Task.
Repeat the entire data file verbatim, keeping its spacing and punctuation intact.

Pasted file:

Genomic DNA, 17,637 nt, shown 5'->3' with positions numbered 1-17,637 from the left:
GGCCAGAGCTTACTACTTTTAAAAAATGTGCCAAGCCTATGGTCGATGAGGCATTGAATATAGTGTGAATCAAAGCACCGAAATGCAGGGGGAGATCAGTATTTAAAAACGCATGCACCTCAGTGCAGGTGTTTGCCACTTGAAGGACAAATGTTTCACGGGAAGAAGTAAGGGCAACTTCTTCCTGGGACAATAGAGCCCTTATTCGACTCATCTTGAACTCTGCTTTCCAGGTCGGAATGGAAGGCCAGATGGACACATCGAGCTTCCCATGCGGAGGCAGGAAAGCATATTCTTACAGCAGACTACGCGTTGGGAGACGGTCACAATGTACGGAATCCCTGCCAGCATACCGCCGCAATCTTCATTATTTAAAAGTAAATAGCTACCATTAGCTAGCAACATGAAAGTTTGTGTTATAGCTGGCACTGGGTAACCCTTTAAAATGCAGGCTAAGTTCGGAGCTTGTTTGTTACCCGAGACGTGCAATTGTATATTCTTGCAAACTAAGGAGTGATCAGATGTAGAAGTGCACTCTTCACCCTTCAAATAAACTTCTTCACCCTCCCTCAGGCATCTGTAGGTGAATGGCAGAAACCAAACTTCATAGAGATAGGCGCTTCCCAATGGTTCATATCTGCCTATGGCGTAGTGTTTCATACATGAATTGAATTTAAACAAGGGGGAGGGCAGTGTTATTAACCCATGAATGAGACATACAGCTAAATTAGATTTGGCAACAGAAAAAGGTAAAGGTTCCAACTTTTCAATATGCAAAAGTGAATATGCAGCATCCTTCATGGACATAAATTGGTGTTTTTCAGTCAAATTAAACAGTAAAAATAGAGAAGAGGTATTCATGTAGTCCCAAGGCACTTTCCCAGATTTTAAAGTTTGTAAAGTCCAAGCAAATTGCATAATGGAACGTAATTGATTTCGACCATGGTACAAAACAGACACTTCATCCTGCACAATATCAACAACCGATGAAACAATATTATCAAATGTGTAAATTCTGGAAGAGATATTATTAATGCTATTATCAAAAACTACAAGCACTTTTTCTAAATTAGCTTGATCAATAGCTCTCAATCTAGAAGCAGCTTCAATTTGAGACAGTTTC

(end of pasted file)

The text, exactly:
Genomic DNA, 17,637 nt, shown 5'->3' with positions numbered 1-17,637 from the left:
GGCCAGAGCTTACTACTTTTAAAAAATGTGCCAAGCCTATGGTCGATGAGGCATTGAATATAGTGTGAATCAAAGCACCGAAATGCAGGGGGAGATCAGTATTTAAAAACGCATGCACCTCAGTGCAGGTGTTTGCCACTTGAAGGACAAATGTTTCACGGGAAGAAGTAAGGGCAACTTCTTCCTGGGACAATAGAGCCCTTATTCGACTCATCTTGAACTCTGCTTTCCAGGTCGGAATGGAAGGCCAGATGGACACATCGAGCTTCCCATGCGGAGGCAGGAAAGCATATTCTTACAGCAGACTACGCGTTGGGAGACGGTCACAATGTACGGAATCCCTGCCAGCATACCGCCGCAATCTTCATTATTTAAAAGTAAATAGCTACCATTAGCTAGCAACATGAAAGTTTGTGTTATAGCTGGCACTGGGTAACCCTTTAAAATGCAGGCTAAGTTCGGAGCTTGTTTGTTACCCGAGACGTGCAATTGTATATTCTTGCAAACTAAGGAGTGATCAGATGTAGAAGTGCACTCTTCACCCTTCAAATAAACTTCTTCACCCTCCCTCAGGCATCTGTAGGTGAATGGCAGAAACCAAACTTCATAGAGATAGGCGCTTCCCAATGGTTCATATCTGCCTATGGCGTAGTGTTTCATACATGAATTGAATTTAAACAAGGGGGAGGGCAGTGTTATTAACCCATGAATGAGACATACAGCTAAATTAGATTTGGCAACAGAAAAAGGTAAAGGTTCCAACTTTTCAATATGCAAAAGTGAATATGCAGCATCCTTCATGGACATAAATTGGTGTTTTTCAGTCAAATTAAACAGTAAAAATAGAGAAGAGGTATTCATGTAGTCCCAAGGCACTTTCCCAGATTTTAAAGTTTGTAAAGTCCAAGCAAATTGCATAATGGAACGTAATTGATTTCGACCATGGTACAAAACAGACACTTCATCCTGCACAATATCAACAACCGATGAAACAATATTATCAAATGTGTAAATTCTGGAAGAGATATTATTAATGCTATTATCAAAAACTACAAGCACTTTTTCTAAATTAGCTTGATCAATAGCTCTCAATCTAGAAGCAGCTTCAATTTGAGACAGTTTC